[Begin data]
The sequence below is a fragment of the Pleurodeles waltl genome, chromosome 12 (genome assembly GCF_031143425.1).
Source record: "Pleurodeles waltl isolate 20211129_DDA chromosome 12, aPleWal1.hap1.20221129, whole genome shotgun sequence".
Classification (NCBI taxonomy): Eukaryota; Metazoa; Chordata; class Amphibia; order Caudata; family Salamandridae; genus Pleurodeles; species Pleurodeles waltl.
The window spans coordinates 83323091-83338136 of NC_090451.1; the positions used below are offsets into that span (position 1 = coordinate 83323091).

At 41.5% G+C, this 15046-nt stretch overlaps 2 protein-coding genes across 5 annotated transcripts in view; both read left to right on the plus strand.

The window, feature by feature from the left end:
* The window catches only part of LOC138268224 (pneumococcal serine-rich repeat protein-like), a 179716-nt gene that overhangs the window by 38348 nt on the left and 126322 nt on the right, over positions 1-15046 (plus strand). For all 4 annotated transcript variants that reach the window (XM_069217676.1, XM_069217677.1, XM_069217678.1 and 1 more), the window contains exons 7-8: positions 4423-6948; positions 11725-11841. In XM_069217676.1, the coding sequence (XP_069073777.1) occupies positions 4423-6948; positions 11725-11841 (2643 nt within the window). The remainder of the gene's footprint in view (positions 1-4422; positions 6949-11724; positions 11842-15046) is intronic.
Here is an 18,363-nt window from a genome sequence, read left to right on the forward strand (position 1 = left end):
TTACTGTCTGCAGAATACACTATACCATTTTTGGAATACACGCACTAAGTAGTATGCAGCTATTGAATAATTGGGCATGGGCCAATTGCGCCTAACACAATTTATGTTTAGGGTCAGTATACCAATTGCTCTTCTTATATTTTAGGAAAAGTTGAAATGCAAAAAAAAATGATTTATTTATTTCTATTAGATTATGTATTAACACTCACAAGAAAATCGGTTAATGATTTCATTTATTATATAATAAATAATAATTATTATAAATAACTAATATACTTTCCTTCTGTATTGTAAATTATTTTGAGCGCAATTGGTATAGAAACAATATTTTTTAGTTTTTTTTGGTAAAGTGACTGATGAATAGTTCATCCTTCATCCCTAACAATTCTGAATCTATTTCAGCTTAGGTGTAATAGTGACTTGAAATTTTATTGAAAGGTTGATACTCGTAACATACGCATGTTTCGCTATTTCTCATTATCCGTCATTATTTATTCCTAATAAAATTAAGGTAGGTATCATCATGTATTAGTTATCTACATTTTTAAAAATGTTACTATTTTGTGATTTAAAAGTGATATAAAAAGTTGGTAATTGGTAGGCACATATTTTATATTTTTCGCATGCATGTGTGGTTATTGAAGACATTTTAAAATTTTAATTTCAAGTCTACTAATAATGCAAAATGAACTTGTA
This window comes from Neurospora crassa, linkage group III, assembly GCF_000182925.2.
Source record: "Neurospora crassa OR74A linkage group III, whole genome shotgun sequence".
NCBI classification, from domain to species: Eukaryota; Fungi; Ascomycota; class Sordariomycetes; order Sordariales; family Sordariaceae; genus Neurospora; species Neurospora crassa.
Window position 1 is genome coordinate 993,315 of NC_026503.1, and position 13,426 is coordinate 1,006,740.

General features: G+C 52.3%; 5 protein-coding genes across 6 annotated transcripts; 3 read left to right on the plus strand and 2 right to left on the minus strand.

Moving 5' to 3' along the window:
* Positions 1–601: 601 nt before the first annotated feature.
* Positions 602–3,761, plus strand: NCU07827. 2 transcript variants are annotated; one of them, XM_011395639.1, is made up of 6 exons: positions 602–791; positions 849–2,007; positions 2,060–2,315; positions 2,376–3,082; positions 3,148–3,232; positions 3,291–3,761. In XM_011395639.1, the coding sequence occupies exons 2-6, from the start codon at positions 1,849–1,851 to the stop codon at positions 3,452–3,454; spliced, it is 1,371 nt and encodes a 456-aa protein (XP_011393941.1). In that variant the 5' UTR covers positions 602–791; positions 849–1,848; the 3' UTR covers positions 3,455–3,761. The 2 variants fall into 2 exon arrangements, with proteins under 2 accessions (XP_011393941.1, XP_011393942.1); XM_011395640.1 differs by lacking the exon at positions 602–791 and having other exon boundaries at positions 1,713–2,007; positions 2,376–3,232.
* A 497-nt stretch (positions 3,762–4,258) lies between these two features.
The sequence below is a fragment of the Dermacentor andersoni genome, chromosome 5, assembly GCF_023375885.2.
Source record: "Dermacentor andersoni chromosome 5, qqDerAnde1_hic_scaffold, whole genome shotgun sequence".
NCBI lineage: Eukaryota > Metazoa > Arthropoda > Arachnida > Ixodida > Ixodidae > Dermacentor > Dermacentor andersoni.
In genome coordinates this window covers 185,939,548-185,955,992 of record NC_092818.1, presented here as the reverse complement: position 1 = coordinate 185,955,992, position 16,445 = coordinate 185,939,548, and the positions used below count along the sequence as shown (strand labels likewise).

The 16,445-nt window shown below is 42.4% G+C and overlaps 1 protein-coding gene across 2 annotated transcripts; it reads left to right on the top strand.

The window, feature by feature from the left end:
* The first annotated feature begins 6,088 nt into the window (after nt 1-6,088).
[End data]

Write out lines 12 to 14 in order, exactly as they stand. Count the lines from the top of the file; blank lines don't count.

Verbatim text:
NCBI classification, from domain to species: Eukaryota; Fungi; Ascomycota; class Sordariomycetes; order Sordariales; family Sordariaceae; genus Neurospora; species Neurospora crassa.
Window position 1 is genome coordinate 993,315 of NC_026503.1, and position 13,426 is coordinate 1,006,740.

General features: G+C 52.3%; 5 protein-coding genes across 6 annotated transcripts; 3 read left to right on the plus strand and 2 right to left on the minus strand.